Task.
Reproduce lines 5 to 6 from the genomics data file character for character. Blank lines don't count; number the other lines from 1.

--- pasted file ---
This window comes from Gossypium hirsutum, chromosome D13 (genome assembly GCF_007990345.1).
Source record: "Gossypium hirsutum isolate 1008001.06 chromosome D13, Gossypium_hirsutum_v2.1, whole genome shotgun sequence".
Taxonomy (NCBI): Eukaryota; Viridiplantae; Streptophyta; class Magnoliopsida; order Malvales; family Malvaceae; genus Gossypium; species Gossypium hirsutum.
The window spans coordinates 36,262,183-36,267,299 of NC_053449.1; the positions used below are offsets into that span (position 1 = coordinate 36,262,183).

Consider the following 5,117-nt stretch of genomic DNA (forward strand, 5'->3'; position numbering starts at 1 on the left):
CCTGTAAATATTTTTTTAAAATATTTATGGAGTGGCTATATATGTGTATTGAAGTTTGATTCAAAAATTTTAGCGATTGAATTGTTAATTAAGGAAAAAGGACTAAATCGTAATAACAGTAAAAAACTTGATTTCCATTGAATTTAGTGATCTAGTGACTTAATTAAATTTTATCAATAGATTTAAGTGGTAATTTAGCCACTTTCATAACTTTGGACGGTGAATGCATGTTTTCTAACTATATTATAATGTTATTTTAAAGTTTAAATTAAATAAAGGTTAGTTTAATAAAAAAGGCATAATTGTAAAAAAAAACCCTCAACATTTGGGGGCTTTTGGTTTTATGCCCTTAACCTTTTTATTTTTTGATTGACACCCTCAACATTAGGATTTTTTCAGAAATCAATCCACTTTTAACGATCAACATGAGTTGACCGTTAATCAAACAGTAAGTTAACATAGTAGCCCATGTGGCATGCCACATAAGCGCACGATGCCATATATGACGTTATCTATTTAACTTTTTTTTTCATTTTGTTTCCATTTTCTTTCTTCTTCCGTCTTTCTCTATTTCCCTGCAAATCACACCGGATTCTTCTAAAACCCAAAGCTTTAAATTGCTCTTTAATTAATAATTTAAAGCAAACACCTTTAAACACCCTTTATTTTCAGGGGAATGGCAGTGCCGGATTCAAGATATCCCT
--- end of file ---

Consider the following 5,117-nt stretch of genomic DNA (forward strand, 5'->3'; position numbering starts at 1 on the left):
CCTGTAAATATTTTTTTAAAATATTTATGGAGTGGCTATATATGTGTATTGAAGTTTGATTCAAAAATTTTAGCGATTGAATTGTTAATTAAGGAAAAAGGACTAAATCGTAATAACAGTAAAAAACTTGATTTCCATTGAATTTAGTGATCTAGTGACTTAATTAAATTTTATCAATAGATTTAAGTGGTAATTTAGCCACTTTCATAACTTTGGACGGTGAATGCATGTTTTCTAACTATATTATAATGTTATTTTAAAGTTTAAATTAAATAAAGGTTAGTTTAATAAAAAAGGCATAATTGTAAAAAAAAACCCTCAACATTTGGGGGCTTTTGGTTTTATGCCCTTAACCTTTTTATTTTTTGATTGACACCCTCAACATTAGGATTTTTTCAGAAATCAATCCACTTTTAACGATCAACATGAGTTGACCGTTAATCAAACAGTAAGTTAACATAGTAGCCCATGTGGCATGCCACATAAGCGCACGATGCCATATATGACGTTATCTATTTAACTTTTTTTTTCATTTTGTTTCCATTTTCTTTCTTCTTCCGTCTTTCTCTATTTCCCTGCAAATCACACCGGATTCTTCTAAAACCCAAAGCTTTAAATTGCTCTTTAATTAATAATTTAAAGCAAACACCTTTAAACACCCTTTATTTTCAGGGGAATGGCAGTGCCGGATTCAAGATATCCCT